What is konjac powder (i.e. glucomannan)? Short answer, it’s a great substitute to cornstarch for both thickening up sauces and gravy. And it also lends a nice chew and crunch to keto cookies, which you simply don’t get from either almond or coconut flour.

p.s konjac is stuff your miracle noodles (shirataki) are made out of! 

Can I sub out the konjac? Yes, you can do arrowroot (closest) or even just more coconut flour. The taste was just as good with all three.

A stack of keto chocolate chip cookies with a black background
Gluten Free, Low Carb & Keto Chocolate Chip Cookies

The Sweetener

Perhaps surprisingly, getting the sweetener right for these keto chocolate chip cookies is even more important than the flours. And this recipe works best with erythritol sweeteners, without a doubt.

Not only are they roughly 1-to-1 in sweetness to sugar (and the volume is important here), but they lend a very similar crunch and chew. No other sweetener did that.

My current favorite for these keto chocolate chip cookies? Lakanto’s golden (tastes and smells sooo good!).

So for crisp cookies use an erythritol sweetener for sure, as it’s the only one that will crisp up properly. And for even extra crispness you can place your tray in the upper part of your oven and increase the temperature by 10 degrees (the extra heat will spread them faster = crispier cookies!). Do note that erythritol can take up to a couple hours to crisp up completely.

And for soft and cakey cookies, adding some xylitol to the mix (think 3 parts erythritol: 2 parts xylitol) can really help a bunch. Other than that just don’t pre-flatten the cookie dough as much, you can bake on parchment or a baking mat, and be sure to place your rack in the middle oven. And, for extra extra cakey-ness you can even decrease the amount of butter by 10-20g.

Note: convection ovens also lead to cakier cookies overall!

Just keep in mind that cookies made with xylitol or allulose will stay soft and cakey (and need to be placed in the freezer once cool to speed up the setting process!).

How sweet?! In case you haven’t noticed, keto palates in regards to sweetness are all over the place (I feel mine fluctuates constantly still!). So I’m giving you guys a range of 110-140g (7-9TBS) of sweetener… which is already less than the average 200g in your usual cookies!

I also like to add a (optional!) teaspoon of blackstrap molasses for that extra brown sugar kick. 1 teaspoon (7g) adds 5g net carbs to the entire batch (just 0.3g net a cookie!). But carbs aside, blackstrap molasses is a nutritional powerhouse rich in vital vitamins and minerals, such as iron, calcium, magnesium, vitamin B6, and selenium. But feel free to leave it out, just expect paler cookies!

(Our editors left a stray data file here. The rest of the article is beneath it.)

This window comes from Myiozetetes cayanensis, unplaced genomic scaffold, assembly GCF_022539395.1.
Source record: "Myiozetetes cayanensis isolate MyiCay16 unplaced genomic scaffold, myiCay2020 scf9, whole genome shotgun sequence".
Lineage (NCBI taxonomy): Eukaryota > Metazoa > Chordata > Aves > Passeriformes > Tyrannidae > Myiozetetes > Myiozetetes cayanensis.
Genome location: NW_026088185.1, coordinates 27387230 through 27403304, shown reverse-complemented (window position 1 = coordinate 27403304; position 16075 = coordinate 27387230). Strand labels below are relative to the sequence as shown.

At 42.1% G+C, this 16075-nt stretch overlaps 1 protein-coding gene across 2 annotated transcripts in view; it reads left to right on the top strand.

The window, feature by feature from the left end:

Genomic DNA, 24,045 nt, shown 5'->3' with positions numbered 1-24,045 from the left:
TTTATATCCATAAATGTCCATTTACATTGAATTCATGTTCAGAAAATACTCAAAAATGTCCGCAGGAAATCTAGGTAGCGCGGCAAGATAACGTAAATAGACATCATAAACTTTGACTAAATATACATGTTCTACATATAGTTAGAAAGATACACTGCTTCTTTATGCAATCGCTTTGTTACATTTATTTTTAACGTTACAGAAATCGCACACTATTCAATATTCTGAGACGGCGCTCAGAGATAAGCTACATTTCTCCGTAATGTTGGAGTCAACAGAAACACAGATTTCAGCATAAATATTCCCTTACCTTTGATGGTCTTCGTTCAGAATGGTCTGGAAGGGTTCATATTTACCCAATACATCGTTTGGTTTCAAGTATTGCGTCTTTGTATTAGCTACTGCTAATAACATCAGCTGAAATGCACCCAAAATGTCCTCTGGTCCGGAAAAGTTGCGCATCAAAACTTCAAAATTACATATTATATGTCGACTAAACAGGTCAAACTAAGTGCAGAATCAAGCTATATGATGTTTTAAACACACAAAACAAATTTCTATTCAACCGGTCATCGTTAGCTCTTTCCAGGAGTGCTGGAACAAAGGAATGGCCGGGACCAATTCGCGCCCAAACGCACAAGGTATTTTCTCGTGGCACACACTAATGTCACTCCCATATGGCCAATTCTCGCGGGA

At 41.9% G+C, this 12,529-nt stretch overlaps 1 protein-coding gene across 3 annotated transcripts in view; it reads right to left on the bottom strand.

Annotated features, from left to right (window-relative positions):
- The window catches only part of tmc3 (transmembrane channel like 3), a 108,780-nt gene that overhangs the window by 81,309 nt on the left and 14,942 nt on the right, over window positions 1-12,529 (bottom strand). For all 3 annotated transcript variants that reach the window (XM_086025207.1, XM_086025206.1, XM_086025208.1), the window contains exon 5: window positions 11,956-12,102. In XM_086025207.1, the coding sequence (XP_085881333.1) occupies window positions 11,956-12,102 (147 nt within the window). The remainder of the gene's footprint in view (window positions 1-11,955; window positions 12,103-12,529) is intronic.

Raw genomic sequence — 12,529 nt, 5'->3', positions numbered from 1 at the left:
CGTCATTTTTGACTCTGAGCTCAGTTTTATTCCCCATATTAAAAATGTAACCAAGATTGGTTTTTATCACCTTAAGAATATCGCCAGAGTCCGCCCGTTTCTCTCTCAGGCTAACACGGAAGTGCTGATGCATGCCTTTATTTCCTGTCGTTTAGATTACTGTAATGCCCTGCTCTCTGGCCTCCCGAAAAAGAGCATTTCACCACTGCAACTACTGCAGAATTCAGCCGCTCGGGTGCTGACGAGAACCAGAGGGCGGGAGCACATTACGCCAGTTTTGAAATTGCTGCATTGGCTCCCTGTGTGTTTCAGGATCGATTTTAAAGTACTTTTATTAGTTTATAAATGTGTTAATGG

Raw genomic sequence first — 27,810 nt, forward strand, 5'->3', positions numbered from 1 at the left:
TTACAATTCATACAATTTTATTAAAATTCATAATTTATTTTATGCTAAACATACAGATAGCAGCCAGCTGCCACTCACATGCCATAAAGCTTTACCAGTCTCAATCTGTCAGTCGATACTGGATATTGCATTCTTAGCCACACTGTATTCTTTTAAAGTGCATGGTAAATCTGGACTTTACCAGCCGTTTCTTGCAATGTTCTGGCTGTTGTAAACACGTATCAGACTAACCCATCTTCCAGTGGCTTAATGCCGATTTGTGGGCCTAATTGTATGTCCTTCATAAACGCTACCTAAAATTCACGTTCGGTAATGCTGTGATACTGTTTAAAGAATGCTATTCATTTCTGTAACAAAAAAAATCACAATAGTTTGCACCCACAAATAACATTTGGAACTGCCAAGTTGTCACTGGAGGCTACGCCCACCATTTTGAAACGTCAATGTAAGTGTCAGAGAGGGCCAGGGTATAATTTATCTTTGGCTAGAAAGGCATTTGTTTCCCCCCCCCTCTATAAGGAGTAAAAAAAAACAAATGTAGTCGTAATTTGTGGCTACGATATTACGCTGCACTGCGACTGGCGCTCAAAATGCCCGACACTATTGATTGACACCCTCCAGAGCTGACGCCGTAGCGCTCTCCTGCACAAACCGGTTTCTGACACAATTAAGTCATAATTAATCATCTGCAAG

And if using xylitol, make sure to be careful if you have a pup around the house, as it’s highly toxic to the little guys! 🐕

Keto chocolate chip cookies with flaky sea salt
Gluten Free & Keto Chocolate Chip Cookies

The Keto Chocolate Chips (or Chunks!)

Call me weird, but I don’t like chocolate chips in my chocolate chip cookies. What I like, is an actual chocolate bar broken up into bits. You see, chocolate chips were designed to not melt completely, and I’m all about those chocolate bits melting throughout the cookies. And the darker the chocolate, the more it will melt through!

So I suggest simply breaking up a chocolate bar into bits. Don’t chop it up with a knife, or you’ll end up with powder and flakes which will make your cookies cloudy.

But in the end, just use whatever your taste buds desire (and Lily’s does make awesome sugar free chocolate chips too!).

Making ice cream sandwiches with keto chocolate chip cookies
Gluten Free & Keto Chocolate Chip Cookies
Holding a large keto chocolate chip cookie with flaky sea salt
Gluten Free & Keto Chocolate Chip Cookies

Looking for more keto cookies?! Don’t miss out on our legit snickerdoodles, (actually crisp!) oreos, and incredible toasted-almond shortbread (or double chocolate!).

Freshly baked keto chocolate chip cookies with flaky sea salt

(1.5g net carb!) Keto Chocolate Chip Cookies

Course: Cookies, Dessert
Cuisine: American